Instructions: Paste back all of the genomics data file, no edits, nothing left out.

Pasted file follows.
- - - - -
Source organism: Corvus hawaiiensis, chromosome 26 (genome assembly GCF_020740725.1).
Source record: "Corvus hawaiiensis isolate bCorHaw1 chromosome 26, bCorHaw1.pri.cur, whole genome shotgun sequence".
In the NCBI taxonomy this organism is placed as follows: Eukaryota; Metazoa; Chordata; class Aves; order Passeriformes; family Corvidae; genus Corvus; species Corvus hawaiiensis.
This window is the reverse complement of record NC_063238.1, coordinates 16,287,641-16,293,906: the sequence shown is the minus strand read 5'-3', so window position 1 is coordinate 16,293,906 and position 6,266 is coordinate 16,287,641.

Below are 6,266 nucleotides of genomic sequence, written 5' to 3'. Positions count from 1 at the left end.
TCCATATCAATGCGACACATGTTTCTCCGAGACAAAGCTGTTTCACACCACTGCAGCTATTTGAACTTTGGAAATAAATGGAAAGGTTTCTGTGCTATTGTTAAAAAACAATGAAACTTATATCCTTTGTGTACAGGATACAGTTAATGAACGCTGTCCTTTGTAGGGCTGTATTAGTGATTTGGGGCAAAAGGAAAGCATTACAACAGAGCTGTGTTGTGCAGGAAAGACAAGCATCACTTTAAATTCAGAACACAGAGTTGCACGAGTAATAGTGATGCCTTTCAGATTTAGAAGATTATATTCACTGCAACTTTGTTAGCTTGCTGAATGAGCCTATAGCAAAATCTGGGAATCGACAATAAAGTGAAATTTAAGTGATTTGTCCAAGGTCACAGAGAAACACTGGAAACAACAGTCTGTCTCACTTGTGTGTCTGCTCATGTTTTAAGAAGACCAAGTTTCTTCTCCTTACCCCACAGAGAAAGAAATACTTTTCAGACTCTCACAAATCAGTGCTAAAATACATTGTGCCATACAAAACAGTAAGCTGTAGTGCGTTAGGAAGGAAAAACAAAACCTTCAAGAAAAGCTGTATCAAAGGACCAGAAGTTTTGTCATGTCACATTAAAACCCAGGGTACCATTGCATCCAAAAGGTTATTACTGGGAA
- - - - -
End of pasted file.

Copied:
Source organism: Corvus hawaiiensis, chromosome 26 (genome assembly GCF_020740725.1).
Source record: "Corvus hawaiiensis isolate bCorHaw1 chromosome 26, bCorHaw1.pri.cur, whole genome shotgun sequence".
In the NCBI taxonomy this organism is placed as follows: Eukaryota; Metazoa; Chordata; class Aves; order Passeriformes; family Corvidae; genus Corvus; species Corvus hawaiiensis.
This window is the reverse complement of record NC_063238.1, coordinates 16,287,641-16,293,906: the sequence shown is the minus strand read 5'-3', so window position 1 is coordinate 16,293,906 and position 6,266 is coordinate 16,287,641.

Below are 6,266 nucleotides of genomic sequence, written 5' to 3'. Positions count from 1 at the left end.
TCCATATCAATGCGACACATGTTTCTCCGAGACAAAGCTGTTTCACACCACTGCAGCTATTTGAACTTTGGAAATAAATGGAAAGGTTTCTGTGCTATTGTTAAAAAACAATGAAACTTATATCCTTTGTGTACAGGATACAGTTAATGAACGCTGTCCTTTGTAGGGCTGTATTAGTGATTTGGGGCAAAAGGAAAGCATTACAACAGAGCTGTGTTGTGCAGGAAAGACAAGCATCACTTTAAATTCAGAACACAGAGTTGCACGAGTAATAGTGATGCCTTTCAGATTTAGAAGATTATATTCACTGCAACTTTGTTAGCTTGCTGAATGAGCCTATAGCAAAATCTGGGAATCGACAATAAAGTGAAATTTAAGTGATTTGTCCAAGGTCACAGAGAAACACTGGAAACAACAGTCTGTCTCACTTGTGTGTCTGCTCATGTTTTAAGAAGACCAAGTTTCTTCTCCTTACCCCACAGAGAAAGAAATACTTTTCAGACTCTCACAAATCAGTGCTAAAATACATTGTGCCATACAAAACAGTAAGCTGTAGTGCGTTAGGAAGGAAAAACAAAACCTTCAAGAAAAGCTGTATCAAAGGACCAGAAGTTTTGTCATGTCACATTAAAACCCAGGGTACCATTGCATCCAAAAGGTTATTACTGGGAA